Joseph E. Aoun

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Joseph Elie Aoun
Joseph Aoun.PNG
7th President of
Northeastern University
In office
2006 – present
Preceded byRichard M. Freeland
Personal details
BornMarch 26, 1953
Beirut, Lebanon
Alma materMassachusetts Institute of Technology
University of Paris VIII
Université Saint-Joseph
WebsiteOffice of the President, Northeastern University

Joseph Elie Aoun (Arabic: جوزيف عون) (born March 26, 1953 in Beirut, Lebanon)[1] is the seventh president of Northeastern University in Boston, Massachusetts, where he took office on August 15, 2006. Previously, Aoun was dean of the College of Letters, Arts, and Sciences at the University of Southern California. He joined USC in 1982 in the Department of Linguistics, and during his time at USC served as head of the academic Senate.

As a theoretical syntactician, he is known for his work on logical form and wh-movement.

Aoun's 2016 salary was $1,311,729, with an additional $204,775 per year in other compensation.[2]

He is married to Zeina and has two sons, Adrian and Joseph Karim.[3]



Robot-Proof: Higher Education in the Age of Artificial Intelligence was published and released in 2017 by MIT Press.[4] The book appeared over a year after Aoun wrote a commentary for the Chronicle of Higher Education[5] that shares the first part of the book's title.

In Robot-Proof, Northeastern University president Joseph Aoun proposes a way to educate the next generation of college students to invent, to create, and to discover—to fill needs in society that even the most sophisticated artificial intelligence agent cannot.[6]

A "robot-proof" education, Aoun argues, is not concerned solely with topping up students' minds with high-octane facts. Rather, it calibrates them with a creative mindset and the mental elasticity to invent, discover, or create something valuable to society—a scientific proof, a hip-hop recording, a web comic, a cure for cancer. Aoun lays out the framework for a new discipline, humanics, which builds on our innate strengths and prepares students to compete in a labor market in which smart machines work alongside human professionals.

The only certainty about the future is change. Higher education based on the new literacies of humanics can equip students for living and working through change.[7] He argues for the need for better and continuous education to keep up with changing technology.[8]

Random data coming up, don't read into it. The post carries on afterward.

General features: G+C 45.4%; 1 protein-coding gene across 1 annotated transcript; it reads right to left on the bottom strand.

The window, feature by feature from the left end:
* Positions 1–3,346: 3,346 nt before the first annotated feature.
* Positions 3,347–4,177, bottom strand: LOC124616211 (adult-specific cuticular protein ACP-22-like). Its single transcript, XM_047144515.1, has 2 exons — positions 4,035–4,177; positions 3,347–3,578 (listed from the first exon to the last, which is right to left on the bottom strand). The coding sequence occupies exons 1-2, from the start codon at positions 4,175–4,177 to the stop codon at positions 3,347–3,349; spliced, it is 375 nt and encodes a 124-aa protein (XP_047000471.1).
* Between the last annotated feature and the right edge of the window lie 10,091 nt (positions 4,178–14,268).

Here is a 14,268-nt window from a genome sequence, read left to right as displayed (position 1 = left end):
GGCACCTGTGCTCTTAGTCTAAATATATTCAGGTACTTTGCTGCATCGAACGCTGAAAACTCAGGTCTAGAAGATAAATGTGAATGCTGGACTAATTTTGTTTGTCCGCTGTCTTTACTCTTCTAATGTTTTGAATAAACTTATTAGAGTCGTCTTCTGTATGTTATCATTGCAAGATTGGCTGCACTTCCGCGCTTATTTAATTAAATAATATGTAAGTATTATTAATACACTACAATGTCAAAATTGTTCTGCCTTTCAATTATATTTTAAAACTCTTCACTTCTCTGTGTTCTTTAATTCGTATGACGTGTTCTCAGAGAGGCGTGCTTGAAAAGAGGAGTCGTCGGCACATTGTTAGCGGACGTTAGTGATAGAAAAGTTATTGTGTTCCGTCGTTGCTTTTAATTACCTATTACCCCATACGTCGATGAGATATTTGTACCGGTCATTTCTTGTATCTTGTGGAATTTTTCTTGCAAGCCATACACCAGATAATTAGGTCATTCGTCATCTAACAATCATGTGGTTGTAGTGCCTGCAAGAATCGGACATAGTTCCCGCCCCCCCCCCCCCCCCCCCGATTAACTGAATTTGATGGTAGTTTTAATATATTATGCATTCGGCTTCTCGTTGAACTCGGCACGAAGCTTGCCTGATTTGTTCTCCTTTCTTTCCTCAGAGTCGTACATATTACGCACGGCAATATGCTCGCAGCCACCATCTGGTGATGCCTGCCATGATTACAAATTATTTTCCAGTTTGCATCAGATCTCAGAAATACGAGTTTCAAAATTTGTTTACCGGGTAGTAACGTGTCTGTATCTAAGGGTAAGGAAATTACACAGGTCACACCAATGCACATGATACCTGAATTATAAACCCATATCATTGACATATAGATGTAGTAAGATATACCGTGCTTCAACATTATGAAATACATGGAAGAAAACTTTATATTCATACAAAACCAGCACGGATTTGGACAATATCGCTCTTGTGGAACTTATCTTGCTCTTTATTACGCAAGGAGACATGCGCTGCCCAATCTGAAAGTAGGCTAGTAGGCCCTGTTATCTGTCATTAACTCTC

Aoun said, "Beyond simply conferring degrees, the foundational purpose of colleges and universities must be to educate — and that means equipping people of all ages, at all stages of their careers, to build successful and fulfilling lives. This means we need to take several important steps to make our students robot-proof."[9]



  • MIT Robert A. Muh Alumni Award in the Humanities, Arts, and Social Sciences, 2011
  • USC Associates Award For Creativity In Research And Scholarship, 1997
  • USC Phi Kappa Phi Faculty Recognition Award, Award for The Syntax of Scope (with A. Li), 1993
  • USC Phi Kappa Phi Faculty Recognition Award, Award for A Grammar of Anaphora, 1988

See also[edit]


  1. ^ a b "Book of Members, 1780-2010: Chapter A" (PDF). American Academy of Arts and Sciences. Retrieved 19 April 2011.
  2. ^ According to Northeastern's 2016 IRS Form 990.
  3. ^ Pamela J. Johnson (22 June 2006). "Trojans Bid Farewell to Joseph Aoun". USC. Retrieved 9 January 2015.
  4. ^ "Robot-Proof: Higher Education in the Age of Artificial Intelligence". Barnes and Noble.
  5. ^ Aoun, Joseph. "Robot-Proof: How Colleges Can Keep People Relevant in the Workplace". Chronicle. Retrieved 4 September 2017.
  6. ^ Aoun, Joseph. "Robot-Proof". Robot-Proof. MIT Press. Retrieved 4 September 2017.
  7. ^ Aoun, Joseph (September 1, 2017). Robot-Proof: Higher Education in the Age of Artificial Intelligence. MIT Press. Retrieved 4 September 2017.
  8. ^ "Robot Proof, Sept 12 2017". C-SPAN. Retrieved 25 September 2017.
  9. ^ "How College Students Should Prepare for Our Automated Future". Time. Retrieved 26 September 2017.
  10. ^

External links[edit]

Academic offices
Preceded by
Richard M. Freeland
7th President of Northeastern University
Succeeded by